Al Jazeera reports:
Swiss scientists who conducted tests on samples taken from Yasser Arafat’s body have found at least 18 times the normal levels of radioactive polonium in his remains. The scientists said that they were confident up to an 83 percent level that the late Palestinian leader was poisoned with it, which they said “moderately supports” polonium as the cause of his death.
A 108-page report (PDF) by the University Centre of Legal Medicine in Lausanne, which was obtained exclusively by Al Jazeera, found unnaturally high levels of polonium in Arafat’s ribs and pelvis, and in soil stained with his decaying organs.
The Swiss scientists, along with French and Russian teams, obtained the samples last November after his body was exhumed from a mausoleum in Ramallah in the occupied West Bank.
Dave Barclay, a renowned U.K. forensic scientist and retired detective, told Al Jazeera that with these results he was wholly convinced that Arafat was murdered.
“Yasser Arafat died of polonium poisoning,” he said. “We found the smoking gun that caused his death. What we don’t know is who’s holding the gun at the time.”
“The level of polonium in Yasser Arafat’s rib…is about 900 milibecquerels,” Barclay said. “That is either 18 or 36 times the average, depending on the literature.”
UPDATE: I just glanced at the Swiss report. It is not the slam dunk that Al Jazeera pretends, although the conclusion is that "the results moderately support the proposition that the death was the consequence of poisoning with polonium-210."
Arguments against it include the fact that polonium was itself not found on Arafat's remains, but lead-210 was, which is assumed to be masking the polonium. (I don't understand this because other charts show Po210 on the remains.) The existence of the lead-210 could not be adequately explained by other factors (like smoking or the high levels of radon in the grave.) The report also points out that the lead concentrations were not uniform on his body, and they assume that if it had a different source it would be.
The report is relying on both the toxicology reports and the previous report of polonium on his underwear and other personal effects. If those were tainted, the conclusions might be different.
There is very little forensics literature about the effects of ingesting polonium so anything that the report says about the month delay between Arafat's meal that got him sick and his death is pure guesswork.
While there are valid issues brought up in the report, it is not definitive.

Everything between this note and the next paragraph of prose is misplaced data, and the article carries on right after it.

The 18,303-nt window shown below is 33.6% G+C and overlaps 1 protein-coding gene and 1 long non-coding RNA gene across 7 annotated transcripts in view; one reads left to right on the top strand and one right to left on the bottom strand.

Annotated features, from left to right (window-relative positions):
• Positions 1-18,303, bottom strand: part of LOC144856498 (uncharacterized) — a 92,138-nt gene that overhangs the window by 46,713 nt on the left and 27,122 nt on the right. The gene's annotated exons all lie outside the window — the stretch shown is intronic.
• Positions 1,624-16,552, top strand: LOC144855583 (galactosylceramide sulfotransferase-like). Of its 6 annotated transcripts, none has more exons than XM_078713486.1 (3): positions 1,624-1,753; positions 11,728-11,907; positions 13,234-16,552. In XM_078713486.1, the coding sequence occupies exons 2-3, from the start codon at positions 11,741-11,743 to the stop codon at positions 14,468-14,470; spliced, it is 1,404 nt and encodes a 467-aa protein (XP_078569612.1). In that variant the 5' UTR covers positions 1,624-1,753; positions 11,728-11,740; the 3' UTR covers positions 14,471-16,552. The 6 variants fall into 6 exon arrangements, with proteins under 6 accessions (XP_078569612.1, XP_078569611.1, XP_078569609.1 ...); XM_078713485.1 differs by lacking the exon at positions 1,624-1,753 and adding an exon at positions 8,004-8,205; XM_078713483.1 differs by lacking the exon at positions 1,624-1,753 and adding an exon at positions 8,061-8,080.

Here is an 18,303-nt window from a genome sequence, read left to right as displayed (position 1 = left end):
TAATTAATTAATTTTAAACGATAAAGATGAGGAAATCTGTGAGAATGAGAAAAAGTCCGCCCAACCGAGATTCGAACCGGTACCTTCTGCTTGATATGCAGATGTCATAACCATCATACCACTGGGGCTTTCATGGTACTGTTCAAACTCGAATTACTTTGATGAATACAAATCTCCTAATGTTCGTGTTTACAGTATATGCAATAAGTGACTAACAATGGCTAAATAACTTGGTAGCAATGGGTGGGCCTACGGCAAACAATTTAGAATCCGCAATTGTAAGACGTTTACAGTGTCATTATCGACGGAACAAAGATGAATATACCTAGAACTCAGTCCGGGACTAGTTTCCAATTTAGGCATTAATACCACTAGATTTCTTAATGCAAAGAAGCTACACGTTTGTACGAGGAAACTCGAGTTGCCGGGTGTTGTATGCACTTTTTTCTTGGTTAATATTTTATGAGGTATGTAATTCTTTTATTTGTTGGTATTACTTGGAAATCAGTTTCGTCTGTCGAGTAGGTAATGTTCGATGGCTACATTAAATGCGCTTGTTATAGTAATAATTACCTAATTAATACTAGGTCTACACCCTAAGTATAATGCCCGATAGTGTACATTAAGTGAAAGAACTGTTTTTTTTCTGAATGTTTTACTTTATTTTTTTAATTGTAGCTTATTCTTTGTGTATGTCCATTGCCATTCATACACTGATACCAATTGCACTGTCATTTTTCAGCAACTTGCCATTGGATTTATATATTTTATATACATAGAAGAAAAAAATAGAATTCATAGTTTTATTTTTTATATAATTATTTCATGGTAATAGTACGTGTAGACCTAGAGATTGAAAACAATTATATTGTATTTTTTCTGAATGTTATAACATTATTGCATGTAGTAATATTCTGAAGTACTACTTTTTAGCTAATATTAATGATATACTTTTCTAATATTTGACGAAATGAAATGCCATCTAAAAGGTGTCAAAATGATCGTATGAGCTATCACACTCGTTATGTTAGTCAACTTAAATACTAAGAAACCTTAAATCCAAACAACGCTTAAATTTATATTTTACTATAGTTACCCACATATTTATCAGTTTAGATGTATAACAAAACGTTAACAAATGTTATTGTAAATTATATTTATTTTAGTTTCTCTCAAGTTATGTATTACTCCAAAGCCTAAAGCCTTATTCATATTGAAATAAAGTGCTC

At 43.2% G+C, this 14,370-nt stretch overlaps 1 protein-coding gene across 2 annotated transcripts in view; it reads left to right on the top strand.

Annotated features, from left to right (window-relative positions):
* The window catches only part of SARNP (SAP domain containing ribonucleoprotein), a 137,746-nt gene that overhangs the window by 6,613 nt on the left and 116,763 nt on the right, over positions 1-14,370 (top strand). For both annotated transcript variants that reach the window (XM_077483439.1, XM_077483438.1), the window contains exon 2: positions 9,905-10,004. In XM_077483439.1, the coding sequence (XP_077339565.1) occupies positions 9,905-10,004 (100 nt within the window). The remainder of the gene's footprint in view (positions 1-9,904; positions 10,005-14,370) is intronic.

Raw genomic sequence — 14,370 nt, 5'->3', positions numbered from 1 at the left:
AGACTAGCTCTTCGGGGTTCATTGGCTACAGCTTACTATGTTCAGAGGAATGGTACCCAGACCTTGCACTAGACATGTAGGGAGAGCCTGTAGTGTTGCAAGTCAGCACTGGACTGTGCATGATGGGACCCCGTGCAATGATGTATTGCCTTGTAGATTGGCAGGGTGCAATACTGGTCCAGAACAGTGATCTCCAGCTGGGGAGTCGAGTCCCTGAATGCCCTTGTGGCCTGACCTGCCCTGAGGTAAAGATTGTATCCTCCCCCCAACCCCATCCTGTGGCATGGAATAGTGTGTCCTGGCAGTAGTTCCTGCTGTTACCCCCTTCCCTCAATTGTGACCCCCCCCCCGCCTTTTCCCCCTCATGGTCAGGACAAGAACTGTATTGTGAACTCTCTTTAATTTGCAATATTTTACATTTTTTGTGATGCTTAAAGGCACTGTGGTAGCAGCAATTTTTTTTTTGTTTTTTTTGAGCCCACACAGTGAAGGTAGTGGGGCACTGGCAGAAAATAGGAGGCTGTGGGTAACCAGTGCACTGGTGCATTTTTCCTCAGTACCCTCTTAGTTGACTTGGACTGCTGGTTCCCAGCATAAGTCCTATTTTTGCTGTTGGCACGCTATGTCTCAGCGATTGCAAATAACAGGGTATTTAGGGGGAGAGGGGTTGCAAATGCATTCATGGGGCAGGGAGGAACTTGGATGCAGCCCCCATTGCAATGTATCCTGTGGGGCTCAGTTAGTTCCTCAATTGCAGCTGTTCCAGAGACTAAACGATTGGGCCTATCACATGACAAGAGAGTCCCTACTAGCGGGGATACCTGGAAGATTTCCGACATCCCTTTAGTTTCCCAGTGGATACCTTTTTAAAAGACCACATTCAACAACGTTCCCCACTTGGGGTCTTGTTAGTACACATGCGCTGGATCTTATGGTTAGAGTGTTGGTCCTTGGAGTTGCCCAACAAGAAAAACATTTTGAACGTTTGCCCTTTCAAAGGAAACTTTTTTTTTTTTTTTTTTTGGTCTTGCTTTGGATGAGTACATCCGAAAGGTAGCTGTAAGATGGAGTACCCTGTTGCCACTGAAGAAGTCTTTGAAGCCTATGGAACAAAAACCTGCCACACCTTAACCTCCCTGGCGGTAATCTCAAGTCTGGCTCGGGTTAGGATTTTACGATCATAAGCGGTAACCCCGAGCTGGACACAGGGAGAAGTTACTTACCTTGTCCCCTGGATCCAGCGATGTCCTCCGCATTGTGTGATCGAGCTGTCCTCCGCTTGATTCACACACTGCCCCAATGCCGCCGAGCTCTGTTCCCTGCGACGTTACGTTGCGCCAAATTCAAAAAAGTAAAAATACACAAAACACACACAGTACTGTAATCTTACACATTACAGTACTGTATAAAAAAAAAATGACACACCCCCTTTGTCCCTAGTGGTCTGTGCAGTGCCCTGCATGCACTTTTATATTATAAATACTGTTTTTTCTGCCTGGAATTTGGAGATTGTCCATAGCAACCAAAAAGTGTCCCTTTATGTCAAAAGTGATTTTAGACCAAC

UPDATE 2: Also relevant:
Framework of our investigations
In examining the toxicological and radio-toxicological investigations, four particular critical problems must be pointed out:
• There was a lack of adequate biological specimens, thus limiting the possibility to perform further analyses. This was partly due to the fact that the blood, urine, fecal and cerebrospinal fluid samples taken during the patient's hospitalization at Percy were subsequently destroyed. In addition, there were no samples taken at an early stage when the initial symptoms developed.
• As a result, our initial investigations were performed on very small specimens, such as a single hair shaft, or on atypical specimens, such as the sweat in the patient's clothing or traces of blood and urine found on his personal effects in the travel bag. The same investigations were performed on biological specimens (hair, bone, scalp) and on non-biological specimens (soil, shroud fragments) collected after exhumation of the deceased in Ramallah. In any event, all of these specimens proved problematic in terms of their analysis, as well as for the interpretation of the results. We have limited experience working with such specimens and very little has been published in the scientific literature.
• In addition, the fact that eight years passed between the death of the patient and the implementation of toxicological and radio-toxicological investigations contributes to the uncertainty of the analytical results and their interpretation. After such a long delay, especially under less than optimal conservation conditions (ambient temperature of the travel bag, burial), one cannot exclude the possibility of chemical degradation or redistribution with the surrounding environment. When considering radio-toxicological elements, one must keep in mind that they have a very short half-life (138 days for 210Po), rendering their detection eight years after a possible administration very difficult and subject to large uncertainties. Furthermore, the elapsed 8 years prevented us from directly measuring the soft tissues (i.e. liver or kidneys) that would have been more suited to confirm the presence or absence of artificial polonium, as was found in the clothing of President Arafat.
• Finally, the "chain of custody" of the specimens contained in the bag cannot be documented between the death in November 2004 and their reception in Lausanne in February 2012. This was not the case for the specimens collected during the exhumation.
UPDATE 3: Under the "Security Measures" section, the report says "The access to the grave was highly restricted and controlled by the Palestinian Authority." Not exactly a "chain of custody."